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I am using a global array (I know they are evil). This is not so much a problem, but I don't know why it works one way and not the other, as they should be the same. (that and otherwise I need to deallocate memory after in the currently working way).

Anyway, I have this Snake class. I want to make, this being the global array:

Snake snakes[8];

I have several (or will anyway) several classes and function that interact with this. The problem in question occurs with a setter function in the Snake class. It compiles fine, but segfaults. It turned out, this was a null pointer (0x0). Not sure why. The stack trace in this case came from a function call from another file, which includes the snake header and has this:

extern Snake * snakes;

An array's name is a pointer, so I figured this should work. Oddly enough, it does not. I have no idea why.

But, when I change the declaration from what it was to:

Snake * snakes;

And later allocate it like so:

snakes = new Snake [8];

It works! But, then I need to deallocate something else I didn't want to, when the number of snakes is constant. (8).

Also, the function call in question accesses the 0th element, where there were 8 elements each time.

Any idea what causes this?

On a side note, are global variables still evil when in a named namespace? (not anonymous). I ask because I am trying to get into the OO habit and logically structure things, which I am certain will pay off compared to my last endeavors, the encapsulation, organization, etc, all make sense. (and maybe in a few years, compile time). Still, having to include a scoped variable in a function call for setting seems... bad. Is that proper or is there a better way? (then global, namespace or otherwise)

EDIT: The error is a segfault, at the line of the member function.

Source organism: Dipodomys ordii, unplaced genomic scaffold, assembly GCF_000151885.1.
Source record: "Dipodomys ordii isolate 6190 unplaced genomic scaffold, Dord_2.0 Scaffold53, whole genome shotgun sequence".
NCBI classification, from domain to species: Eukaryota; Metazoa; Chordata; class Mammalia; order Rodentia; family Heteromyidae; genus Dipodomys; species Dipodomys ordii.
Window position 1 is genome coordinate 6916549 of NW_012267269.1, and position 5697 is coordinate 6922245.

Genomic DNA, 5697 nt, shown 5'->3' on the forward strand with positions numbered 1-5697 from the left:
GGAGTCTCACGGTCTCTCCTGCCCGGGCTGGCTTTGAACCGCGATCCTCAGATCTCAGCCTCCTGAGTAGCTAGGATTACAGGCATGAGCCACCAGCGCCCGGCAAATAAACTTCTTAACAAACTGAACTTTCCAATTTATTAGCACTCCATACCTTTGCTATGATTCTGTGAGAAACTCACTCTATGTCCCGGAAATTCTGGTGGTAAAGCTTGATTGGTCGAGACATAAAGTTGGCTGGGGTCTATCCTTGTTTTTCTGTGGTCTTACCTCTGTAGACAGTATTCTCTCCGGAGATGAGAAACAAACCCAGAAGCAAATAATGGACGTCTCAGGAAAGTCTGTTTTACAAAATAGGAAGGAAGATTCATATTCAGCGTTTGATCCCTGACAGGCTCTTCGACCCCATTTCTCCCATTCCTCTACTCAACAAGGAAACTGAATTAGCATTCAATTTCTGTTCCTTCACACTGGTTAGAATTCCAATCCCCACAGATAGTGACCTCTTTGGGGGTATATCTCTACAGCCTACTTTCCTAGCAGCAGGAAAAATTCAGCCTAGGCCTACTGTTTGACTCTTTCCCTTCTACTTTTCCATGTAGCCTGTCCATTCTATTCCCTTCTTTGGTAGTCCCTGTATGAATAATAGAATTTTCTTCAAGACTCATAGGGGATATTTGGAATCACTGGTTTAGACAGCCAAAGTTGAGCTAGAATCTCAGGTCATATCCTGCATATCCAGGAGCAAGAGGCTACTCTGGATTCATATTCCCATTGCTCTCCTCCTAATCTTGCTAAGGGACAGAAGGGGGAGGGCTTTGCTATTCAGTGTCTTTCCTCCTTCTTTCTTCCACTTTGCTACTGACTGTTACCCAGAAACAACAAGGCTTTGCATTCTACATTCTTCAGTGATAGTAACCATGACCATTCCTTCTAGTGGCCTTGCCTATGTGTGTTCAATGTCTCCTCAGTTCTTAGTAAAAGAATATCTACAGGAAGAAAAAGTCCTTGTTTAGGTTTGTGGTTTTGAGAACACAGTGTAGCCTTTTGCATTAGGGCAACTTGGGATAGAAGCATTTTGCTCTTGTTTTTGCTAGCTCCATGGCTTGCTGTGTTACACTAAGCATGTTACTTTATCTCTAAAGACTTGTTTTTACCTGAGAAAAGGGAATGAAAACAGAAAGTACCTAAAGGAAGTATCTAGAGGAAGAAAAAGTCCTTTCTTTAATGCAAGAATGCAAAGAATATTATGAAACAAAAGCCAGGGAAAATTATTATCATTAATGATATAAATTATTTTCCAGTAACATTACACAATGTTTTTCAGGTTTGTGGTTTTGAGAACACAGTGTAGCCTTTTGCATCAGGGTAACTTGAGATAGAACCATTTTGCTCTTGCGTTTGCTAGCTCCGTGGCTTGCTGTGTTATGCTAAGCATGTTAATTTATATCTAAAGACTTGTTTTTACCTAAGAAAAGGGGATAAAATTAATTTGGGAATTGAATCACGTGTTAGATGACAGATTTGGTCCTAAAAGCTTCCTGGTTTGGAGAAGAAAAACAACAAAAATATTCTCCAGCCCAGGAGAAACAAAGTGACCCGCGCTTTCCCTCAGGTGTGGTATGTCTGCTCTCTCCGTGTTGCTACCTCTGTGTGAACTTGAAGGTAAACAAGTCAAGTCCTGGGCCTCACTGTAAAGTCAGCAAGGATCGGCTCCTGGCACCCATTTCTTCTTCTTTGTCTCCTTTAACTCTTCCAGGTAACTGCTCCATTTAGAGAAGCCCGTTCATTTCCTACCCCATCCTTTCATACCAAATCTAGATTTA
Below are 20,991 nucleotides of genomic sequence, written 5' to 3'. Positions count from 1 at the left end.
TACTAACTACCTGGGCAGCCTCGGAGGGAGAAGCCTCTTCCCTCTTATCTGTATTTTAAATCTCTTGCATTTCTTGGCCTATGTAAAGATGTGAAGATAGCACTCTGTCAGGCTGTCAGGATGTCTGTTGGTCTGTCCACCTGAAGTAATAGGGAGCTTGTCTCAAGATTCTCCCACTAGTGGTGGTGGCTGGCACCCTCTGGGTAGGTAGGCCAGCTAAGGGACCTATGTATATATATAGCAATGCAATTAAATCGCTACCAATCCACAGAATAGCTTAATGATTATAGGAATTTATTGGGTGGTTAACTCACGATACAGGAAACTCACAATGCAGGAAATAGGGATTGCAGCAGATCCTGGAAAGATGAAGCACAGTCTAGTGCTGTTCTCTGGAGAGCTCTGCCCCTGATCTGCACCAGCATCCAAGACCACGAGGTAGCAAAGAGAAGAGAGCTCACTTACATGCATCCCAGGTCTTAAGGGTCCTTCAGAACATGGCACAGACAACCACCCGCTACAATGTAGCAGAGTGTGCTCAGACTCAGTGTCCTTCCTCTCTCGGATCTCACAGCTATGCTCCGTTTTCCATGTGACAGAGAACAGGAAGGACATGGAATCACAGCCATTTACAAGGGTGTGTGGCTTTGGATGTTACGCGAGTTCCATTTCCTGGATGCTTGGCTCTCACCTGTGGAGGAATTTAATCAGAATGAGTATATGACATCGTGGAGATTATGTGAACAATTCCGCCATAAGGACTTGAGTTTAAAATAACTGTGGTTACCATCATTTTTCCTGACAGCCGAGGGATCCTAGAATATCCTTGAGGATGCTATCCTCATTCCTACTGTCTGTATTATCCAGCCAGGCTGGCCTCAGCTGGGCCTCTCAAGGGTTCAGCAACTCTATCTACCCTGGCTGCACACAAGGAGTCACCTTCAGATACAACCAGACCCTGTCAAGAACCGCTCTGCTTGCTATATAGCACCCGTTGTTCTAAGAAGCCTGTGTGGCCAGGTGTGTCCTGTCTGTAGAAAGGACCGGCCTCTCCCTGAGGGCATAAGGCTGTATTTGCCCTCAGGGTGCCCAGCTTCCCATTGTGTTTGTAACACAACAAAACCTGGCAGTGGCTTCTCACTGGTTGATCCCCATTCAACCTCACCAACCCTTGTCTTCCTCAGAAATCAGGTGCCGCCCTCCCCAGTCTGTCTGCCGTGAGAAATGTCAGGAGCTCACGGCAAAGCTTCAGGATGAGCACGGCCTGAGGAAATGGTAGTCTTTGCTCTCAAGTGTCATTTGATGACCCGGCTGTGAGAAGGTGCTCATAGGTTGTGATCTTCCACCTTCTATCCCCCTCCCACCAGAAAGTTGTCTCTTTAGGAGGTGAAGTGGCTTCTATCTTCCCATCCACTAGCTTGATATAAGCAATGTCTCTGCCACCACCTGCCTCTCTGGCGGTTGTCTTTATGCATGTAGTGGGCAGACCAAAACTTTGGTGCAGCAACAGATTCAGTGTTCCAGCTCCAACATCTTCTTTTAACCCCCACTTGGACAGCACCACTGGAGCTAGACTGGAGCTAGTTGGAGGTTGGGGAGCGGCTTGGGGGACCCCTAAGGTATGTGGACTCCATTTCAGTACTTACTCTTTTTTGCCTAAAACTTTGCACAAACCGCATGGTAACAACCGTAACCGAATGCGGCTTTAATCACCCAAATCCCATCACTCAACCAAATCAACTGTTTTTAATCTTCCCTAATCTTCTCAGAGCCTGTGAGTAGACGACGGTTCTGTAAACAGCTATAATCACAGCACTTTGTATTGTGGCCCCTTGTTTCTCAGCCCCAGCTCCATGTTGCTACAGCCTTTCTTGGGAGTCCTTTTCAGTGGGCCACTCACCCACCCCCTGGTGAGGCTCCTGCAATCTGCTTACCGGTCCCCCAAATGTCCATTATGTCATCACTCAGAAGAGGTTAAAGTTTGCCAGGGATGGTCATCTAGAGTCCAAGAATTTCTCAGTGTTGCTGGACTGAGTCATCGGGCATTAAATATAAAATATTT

Snake member function:

void setValue(Some value here...) {this-> value = input)

The call from the file that externed the global array:

snakes[0].setValue(some value here...)
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you ought to include the crashing code, otherwise one can only guess what's wrong with it. –  Vlad Oct 13 '12 at 18:19

1 Answer 1

up vote 2 down vote accepted

An array's name is not a pointer. In most contexts it decays into a pointer, but when it doesn't, it doesn't. So if you have:

Snake snakes[8];

in one source file and

extern Snake *snakes; // don't do this

in another, you'll get all kinds of mysterious problems, including crashes. For an array, the extern declaration must declare an array:

extern Snake snakes[];

Incidentally, I know this because I had exactly the same problem many years ago, and that's when I figured out how to do this.

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Oh. But isn't accessing indexes always using pointer arithmetic? Also, is this only for extern? For example, if I am passing paremeters, that is always pointers, right? (otherwise it would pass what is at that index, I think). Finally, let's say I have a 2D array. Do I use it like extern SOMETHING[][]? –  user1533320 Oct 13 '12 at 18:23
    
@user190929, To the first point, yes (at least with arguments of a pointer and integer), but the array decays to a pointer in order to make it work. –  chris Oct 13 '12 at 18:25
    
The first definition of snakes says that it's an array; the first extern declaration says that it's a pointer. They're different types. When you pass an array to a function, its name decays into a pointer to the first element, so you're effectively passing a pointer. A 2D array is trickier: you can only omit the rightmost dimension. When you pass a 2D array to a function, the name decays into a pointer, so you can pass int a[2][3] to a function that takes int *ptr[2]. –  Pete Becker Oct 13 '12 at 18:31
    
I guess tuturials mostly dumb it down, then. (mine, at least). Although mabye that partially explains segfaults... I will look into it. Do you know anything on the second point? –  user1533320 Oct 13 '12 at 18:32

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